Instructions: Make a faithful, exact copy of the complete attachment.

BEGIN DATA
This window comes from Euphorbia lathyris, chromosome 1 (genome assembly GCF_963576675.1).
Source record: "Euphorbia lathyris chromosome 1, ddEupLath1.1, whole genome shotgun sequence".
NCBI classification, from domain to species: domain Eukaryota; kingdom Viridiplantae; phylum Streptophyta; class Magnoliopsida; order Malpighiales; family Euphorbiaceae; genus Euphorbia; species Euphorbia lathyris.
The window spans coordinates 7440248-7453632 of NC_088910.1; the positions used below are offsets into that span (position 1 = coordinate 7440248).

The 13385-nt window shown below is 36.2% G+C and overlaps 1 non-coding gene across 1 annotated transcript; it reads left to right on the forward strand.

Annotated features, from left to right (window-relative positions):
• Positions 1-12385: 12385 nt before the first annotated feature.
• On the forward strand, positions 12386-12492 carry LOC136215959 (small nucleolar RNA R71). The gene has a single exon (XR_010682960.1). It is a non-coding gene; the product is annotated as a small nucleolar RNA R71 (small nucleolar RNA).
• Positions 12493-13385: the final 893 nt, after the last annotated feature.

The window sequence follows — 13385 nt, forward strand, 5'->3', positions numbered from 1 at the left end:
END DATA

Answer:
This window comes from Euphorbia lathyris, chromosome 1 (genome assembly GCF_963576675.1).
Source record: "Euphorbia lathyris chromosome 1, ddEupLath1.1, whole genome shotgun sequence".
NCBI classification, from domain to species: domain Eukaryota; kingdom Viridiplantae; phylum Streptophyta; class Magnoliopsida; order Malpighiales; family Euphorbiaceae; genus Euphorbia; species Euphorbia lathyris.
The window spans coordinates 7440248-7453632 of NC_088910.1; the positions used below are offsets into that span (position 1 = coordinate 7440248).

The 13385-nt window shown below is 36.2% G+C and overlaps 1 non-coding gene across 1 annotated transcript; it reads left to right on the forward strand.

Annotated features, from left to right (window-relative positions):
• Positions 1-12385: 12385 nt before the first annotated feature.
• On the forward strand, positions 12386-12492 carry LOC136215959 (small nucleolar RNA R71). The gene has a single exon (XR_010682960.1). It is a non-coding gene; the product is annotated as a small nucleolar RNA R71 (small nucleolar RNA).
• Positions 12493-13385: the final 893 nt, after the last annotated feature.

The window sequence follows — 13385 nt, forward strand, 5'->3', positions numbered from 1 at the left end: